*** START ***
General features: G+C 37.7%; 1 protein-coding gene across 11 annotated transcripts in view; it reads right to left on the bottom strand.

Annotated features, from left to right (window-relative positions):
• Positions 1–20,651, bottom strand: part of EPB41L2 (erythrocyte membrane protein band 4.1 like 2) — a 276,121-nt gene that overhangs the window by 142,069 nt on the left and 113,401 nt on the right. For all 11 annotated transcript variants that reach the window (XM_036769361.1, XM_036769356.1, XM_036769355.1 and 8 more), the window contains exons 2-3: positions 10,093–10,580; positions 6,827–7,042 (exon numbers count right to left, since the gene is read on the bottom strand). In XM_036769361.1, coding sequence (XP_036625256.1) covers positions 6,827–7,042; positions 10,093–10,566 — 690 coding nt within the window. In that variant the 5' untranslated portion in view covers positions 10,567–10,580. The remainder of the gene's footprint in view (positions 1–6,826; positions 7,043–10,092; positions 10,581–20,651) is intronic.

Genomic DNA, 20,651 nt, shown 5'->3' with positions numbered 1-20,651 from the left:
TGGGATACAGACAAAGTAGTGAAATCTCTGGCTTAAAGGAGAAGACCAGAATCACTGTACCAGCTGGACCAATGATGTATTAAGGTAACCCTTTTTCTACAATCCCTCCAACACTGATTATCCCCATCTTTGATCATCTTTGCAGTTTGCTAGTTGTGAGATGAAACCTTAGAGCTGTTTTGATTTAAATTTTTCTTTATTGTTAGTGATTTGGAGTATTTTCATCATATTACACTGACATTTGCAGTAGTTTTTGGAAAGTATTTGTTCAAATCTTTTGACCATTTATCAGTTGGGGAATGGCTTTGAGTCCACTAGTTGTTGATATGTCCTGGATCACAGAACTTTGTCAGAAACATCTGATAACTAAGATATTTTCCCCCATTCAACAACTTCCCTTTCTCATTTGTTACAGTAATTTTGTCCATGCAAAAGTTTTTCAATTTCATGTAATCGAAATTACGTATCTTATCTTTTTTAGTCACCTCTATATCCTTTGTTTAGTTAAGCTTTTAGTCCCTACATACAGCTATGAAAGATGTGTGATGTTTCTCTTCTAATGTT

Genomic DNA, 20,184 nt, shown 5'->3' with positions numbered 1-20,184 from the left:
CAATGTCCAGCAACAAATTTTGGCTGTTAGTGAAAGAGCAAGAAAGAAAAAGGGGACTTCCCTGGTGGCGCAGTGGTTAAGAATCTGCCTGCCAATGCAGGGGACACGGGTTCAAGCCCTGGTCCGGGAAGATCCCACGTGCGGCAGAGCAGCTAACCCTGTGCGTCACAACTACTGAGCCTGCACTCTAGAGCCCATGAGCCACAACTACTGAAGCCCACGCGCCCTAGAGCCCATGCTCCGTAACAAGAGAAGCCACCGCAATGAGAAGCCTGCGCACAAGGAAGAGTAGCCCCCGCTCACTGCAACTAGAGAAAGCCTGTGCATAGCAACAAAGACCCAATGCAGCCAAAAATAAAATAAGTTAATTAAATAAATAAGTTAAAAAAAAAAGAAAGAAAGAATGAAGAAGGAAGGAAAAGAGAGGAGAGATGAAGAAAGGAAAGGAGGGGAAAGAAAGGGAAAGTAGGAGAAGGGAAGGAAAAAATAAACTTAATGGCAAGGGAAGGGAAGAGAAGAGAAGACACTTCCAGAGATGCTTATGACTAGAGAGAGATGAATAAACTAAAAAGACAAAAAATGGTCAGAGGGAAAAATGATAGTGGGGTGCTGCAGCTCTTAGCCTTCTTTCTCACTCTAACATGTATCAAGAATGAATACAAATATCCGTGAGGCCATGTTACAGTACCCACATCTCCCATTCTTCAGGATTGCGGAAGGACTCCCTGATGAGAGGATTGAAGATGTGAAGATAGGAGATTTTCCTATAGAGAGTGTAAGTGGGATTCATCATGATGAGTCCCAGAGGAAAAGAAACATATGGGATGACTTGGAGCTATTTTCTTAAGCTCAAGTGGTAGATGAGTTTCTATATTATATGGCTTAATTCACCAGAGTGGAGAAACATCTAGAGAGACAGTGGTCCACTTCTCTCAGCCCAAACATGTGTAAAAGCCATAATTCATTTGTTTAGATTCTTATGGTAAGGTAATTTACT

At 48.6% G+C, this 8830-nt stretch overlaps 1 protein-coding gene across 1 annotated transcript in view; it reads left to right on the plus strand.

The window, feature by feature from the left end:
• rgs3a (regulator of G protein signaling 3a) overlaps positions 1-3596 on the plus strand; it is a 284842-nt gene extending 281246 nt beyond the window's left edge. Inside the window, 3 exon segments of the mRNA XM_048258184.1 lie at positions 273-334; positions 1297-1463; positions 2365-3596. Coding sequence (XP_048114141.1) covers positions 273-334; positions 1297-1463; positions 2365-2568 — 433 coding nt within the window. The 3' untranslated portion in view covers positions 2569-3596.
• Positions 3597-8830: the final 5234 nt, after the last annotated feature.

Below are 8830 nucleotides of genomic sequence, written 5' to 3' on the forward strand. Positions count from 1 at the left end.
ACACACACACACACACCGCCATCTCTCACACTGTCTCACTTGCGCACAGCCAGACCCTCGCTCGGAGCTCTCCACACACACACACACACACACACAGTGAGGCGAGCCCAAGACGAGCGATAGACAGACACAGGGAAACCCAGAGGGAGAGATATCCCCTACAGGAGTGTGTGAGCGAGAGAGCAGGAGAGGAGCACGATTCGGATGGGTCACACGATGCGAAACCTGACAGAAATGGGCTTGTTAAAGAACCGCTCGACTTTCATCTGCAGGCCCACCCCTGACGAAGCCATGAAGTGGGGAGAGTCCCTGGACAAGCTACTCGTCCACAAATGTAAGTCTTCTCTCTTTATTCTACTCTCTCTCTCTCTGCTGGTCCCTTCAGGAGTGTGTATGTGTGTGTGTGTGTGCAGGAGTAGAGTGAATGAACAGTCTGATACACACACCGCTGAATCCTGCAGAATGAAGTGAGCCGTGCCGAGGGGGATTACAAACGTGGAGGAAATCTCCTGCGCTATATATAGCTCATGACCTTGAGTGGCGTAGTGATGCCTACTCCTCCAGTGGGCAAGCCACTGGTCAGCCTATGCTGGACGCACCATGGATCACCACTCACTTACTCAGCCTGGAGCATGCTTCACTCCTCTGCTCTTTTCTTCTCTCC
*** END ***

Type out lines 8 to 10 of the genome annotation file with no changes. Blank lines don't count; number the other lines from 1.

At 48.6% G+C, this 8830-nt stretch overlaps 1 protein-coding gene across 1 annotated transcript in view; it reads left to right on the plus strand.

The window, feature by feature from the left end:
• rgs3a (regulator of G protein signaling 3a) overlaps positions 1-3596 on the plus strand; it is a 284842-nt gene extending 281246 nt beyond the window's left edge. Inside the window, 3 exon segments of the mRNA XM_048258184.1 lie at positions 273-334; positions 1297-1463; positions 2365-3596. Coding sequence (XP_048114141.1) covers positions 273-334; positions 1297-1463; positions 2365-2568 — 433 coding nt within the window. The 3' untranslated portion in view covers positions 2569-3596.